When it comes to relations between Donald Trump’s America, Vladimir Putin’s Russia, and Xi Jinping’s China, observers everywhere are starting to talk about a return to an all-too-familiar past. “Now we have a new Cold War,” commented Russia expert Peter Felgenhauer in Moscow after President Trump recently announced plans to withdraw from the Intermediate-Range Nuclear Forces (INF) Treaty. The Trump administration is “launching a new Cold War,” said historian Walter Russell Mead in the Wall Street Journal, following a series of anti-Chinese measures approved by the president in October. And many others are already chiming in. Recent steps by leaders in Washington, Moscow, and Beijing may seem to lend credence to such a “new Cold War” narrative, but in this case history is no guide. Almost two decades into the twenty-first century, what we face is not some mildly updated replica of last century’s Cold War, but a new and […]

The Race for What's Left

The Pentagon’s Provocative Encirclement of China

On May 30th, Secretary of Defense James Mattis announced a momentous shift in American global strategic policy. From now on, he decreed, the U.S. Pacific Command (PACOM), which oversees all U.S. military forces in Asia, will be called the Indo-Pacific Command (INDOPACOM). The name change, Mattis explained, reflects “the increasing connectivity between the Indian and Pacific Oceans,” as well as Washington’s determination to remain the dominant power in both.    What? You didn’t hear about this anywhere?  And even now, you’re not exactly blown away, right? Well, such a name change may not sound like much, but someday you may look back and realize that it couldn’t have been more consequential or ominous.  Think of it as a signal that the U.S. military is already setting the stage for an eventual confrontation with China. If, until now, you hadn’t read about Mattis’s decision anywhere, I’m not surprised since the media […]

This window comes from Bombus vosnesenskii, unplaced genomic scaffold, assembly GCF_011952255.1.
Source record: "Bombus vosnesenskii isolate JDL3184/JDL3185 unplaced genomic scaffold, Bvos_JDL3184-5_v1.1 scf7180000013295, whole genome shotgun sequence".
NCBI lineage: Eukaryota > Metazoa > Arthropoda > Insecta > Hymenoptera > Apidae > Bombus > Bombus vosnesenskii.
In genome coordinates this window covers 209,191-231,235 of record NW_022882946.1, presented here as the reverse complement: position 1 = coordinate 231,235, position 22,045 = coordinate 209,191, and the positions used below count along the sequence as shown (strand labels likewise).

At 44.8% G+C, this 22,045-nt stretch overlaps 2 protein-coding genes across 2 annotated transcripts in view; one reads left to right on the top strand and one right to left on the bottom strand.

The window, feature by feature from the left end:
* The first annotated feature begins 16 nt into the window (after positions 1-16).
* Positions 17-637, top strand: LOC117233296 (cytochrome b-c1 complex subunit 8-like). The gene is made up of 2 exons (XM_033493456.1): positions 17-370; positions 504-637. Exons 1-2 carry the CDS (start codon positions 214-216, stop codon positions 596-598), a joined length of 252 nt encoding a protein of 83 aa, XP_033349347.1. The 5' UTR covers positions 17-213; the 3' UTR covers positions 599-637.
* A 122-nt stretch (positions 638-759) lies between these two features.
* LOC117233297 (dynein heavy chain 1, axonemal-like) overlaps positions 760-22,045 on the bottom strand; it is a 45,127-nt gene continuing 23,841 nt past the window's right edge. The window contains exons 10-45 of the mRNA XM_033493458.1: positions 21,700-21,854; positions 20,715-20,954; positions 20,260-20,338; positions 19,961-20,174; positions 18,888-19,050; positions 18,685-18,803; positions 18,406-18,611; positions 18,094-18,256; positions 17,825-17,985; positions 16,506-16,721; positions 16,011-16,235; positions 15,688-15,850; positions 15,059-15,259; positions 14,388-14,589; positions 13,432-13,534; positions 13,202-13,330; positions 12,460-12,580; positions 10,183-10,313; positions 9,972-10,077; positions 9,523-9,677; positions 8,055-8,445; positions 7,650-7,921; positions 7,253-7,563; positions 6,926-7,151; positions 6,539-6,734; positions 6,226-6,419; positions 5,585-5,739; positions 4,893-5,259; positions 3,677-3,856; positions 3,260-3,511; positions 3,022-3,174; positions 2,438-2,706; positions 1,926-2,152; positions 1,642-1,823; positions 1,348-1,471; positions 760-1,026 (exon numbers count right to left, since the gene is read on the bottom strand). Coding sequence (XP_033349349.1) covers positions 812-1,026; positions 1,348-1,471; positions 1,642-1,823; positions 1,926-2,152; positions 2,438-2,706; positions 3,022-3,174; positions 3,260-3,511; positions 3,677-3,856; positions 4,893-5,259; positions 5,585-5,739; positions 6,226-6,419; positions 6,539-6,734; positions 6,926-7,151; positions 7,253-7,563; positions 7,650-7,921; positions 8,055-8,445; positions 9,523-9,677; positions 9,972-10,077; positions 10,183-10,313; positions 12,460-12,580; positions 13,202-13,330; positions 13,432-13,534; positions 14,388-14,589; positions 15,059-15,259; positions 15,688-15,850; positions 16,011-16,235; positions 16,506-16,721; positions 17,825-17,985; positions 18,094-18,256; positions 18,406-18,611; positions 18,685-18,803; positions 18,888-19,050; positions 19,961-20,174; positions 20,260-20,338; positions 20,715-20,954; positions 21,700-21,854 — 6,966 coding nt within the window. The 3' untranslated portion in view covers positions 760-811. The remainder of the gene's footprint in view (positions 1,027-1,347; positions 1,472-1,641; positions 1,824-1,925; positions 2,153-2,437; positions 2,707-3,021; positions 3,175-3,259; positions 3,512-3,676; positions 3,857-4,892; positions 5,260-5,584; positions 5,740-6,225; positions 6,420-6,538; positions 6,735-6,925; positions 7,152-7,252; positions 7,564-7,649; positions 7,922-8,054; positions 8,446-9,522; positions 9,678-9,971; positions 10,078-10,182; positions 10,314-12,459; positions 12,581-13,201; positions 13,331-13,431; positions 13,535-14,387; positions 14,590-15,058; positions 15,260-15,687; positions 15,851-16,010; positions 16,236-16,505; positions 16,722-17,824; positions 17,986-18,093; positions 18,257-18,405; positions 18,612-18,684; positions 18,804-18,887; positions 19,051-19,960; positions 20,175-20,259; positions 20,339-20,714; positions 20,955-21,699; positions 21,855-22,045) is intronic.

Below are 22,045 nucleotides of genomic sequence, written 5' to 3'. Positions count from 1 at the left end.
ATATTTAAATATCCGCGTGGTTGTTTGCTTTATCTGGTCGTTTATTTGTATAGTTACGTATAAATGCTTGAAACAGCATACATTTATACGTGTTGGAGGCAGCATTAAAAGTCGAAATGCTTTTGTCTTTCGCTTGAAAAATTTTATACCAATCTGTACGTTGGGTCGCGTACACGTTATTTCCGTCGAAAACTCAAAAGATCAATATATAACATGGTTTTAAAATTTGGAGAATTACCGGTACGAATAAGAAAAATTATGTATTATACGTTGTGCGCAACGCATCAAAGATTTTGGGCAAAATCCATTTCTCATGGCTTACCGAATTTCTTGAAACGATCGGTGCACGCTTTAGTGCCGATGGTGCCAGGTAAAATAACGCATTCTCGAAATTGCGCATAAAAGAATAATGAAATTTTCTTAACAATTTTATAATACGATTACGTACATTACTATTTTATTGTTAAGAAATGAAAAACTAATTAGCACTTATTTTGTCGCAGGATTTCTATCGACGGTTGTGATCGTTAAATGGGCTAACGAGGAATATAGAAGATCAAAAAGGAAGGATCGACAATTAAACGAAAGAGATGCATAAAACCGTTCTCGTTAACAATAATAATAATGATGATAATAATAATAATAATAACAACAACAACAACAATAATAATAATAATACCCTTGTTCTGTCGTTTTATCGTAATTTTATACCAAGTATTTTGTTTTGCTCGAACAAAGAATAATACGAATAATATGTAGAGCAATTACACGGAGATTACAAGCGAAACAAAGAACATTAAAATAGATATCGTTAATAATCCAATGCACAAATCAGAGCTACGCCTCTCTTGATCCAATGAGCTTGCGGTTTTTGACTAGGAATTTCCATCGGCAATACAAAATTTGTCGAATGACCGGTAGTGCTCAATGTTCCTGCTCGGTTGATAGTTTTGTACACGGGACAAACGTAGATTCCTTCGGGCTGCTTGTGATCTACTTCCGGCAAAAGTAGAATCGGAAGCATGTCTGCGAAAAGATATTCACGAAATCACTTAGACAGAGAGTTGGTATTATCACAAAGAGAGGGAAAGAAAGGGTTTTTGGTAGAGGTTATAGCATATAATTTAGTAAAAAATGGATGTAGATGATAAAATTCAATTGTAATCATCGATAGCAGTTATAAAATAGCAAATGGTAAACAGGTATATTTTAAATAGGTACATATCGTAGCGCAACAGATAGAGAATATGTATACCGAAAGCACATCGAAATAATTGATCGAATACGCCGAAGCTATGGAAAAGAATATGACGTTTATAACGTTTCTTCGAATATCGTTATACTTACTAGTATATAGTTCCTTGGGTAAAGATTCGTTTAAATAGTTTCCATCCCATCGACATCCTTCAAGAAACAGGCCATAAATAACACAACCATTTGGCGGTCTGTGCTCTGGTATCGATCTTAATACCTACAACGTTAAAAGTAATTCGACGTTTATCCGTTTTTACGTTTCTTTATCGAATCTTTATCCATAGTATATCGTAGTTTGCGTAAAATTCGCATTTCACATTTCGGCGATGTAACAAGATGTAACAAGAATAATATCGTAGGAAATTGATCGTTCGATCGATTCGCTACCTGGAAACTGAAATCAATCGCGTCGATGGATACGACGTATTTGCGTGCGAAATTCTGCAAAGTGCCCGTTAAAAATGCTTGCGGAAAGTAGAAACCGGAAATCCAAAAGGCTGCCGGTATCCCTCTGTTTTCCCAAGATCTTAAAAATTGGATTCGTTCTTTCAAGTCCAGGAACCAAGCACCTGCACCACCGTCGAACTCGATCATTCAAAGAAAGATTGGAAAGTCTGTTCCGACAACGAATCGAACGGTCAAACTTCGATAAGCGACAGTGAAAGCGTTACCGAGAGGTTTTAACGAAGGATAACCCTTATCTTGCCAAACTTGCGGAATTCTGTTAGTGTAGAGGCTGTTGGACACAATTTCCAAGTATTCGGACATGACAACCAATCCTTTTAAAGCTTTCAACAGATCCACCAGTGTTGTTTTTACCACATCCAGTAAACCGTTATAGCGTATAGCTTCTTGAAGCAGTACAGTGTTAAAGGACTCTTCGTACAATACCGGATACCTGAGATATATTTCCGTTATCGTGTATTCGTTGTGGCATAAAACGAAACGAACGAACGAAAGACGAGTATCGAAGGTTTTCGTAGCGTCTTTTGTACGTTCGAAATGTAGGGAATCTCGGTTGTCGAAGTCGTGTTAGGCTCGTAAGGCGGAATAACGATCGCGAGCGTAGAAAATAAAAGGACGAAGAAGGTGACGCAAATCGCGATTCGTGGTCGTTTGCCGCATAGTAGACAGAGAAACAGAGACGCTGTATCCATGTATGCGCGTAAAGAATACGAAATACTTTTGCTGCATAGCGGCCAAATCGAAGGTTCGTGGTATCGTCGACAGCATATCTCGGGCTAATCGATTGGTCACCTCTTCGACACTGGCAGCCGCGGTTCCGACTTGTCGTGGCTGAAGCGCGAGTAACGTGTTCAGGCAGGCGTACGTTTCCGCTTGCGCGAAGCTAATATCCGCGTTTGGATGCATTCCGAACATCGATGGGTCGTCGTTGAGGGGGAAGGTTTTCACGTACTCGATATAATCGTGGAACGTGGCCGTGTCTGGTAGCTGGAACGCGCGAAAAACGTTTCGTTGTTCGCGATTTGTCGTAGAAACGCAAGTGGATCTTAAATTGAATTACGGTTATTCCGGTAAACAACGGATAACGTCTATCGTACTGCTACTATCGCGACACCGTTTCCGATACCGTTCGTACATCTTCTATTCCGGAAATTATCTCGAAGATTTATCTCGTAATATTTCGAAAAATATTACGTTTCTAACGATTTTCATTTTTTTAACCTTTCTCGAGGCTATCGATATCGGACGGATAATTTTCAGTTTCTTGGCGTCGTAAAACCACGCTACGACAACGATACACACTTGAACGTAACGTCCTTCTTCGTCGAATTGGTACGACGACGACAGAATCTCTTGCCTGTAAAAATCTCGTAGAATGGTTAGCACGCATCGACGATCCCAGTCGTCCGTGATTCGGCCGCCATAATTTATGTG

The Race for What's Left

The Pentagon Plans for a Perpetual Three-Front “Long War” Against China and Russia

Think of it as the most momentous military planning on Earth right now. Who’s even paying attention, given the eternal changing of the guard at the White House, as well as the latest in tweets, sexual revelations, and investigations of every sort? And yet it increasingly looks as if, thanks to current Pentagon planning, a twenty-first-century version of the Cold War (with dangerous new twists) has begun and hardly anyone has even noticed. In 2006, when the Department of Defense spelled out its future security role, it saw only one overriding mission: its “Long War” against international terrorism. “With its allies and partners, the United States must be prepared to wage this war in many locations simultaneously and for some years to come,” the Pentagon’s Quadrennial Defense Review explained that year.  Twelve years later, the Pentagon has officially announced that that long war is drawing to a close — even […]

The Race for What's Left

Trump’s Fossil-Fueled Foreign Policy

Who says President Trump doesn’t have a coherent foreign policy?  Pundits and critics across the political spectrum have chided him for failing to articulate and implement a clear international agenda. Look closely at his overseas endeavors, though, and one all-too-consistent pattern emerges: Donald Trump will do whatever it takes to prolong the reign of fossil fuels by sabotaging efforts to curb carbon emissions and promoting the global consumption of U.S. oil, coal, and natural gas.  Whenever he meets with foreign leaders, it seems, his first impulse is to ply them with American fossil fuels. His decision to withdraw from the Paris Climate Agreement, which obliged this country to reduce its coal consumption and take other steps to curb its carbon emissions, was widely covered by the American mainstream news media.  On the other hand, the president’s efforts to promote greater fossil fuel consumption abroad — just as significant in terms […]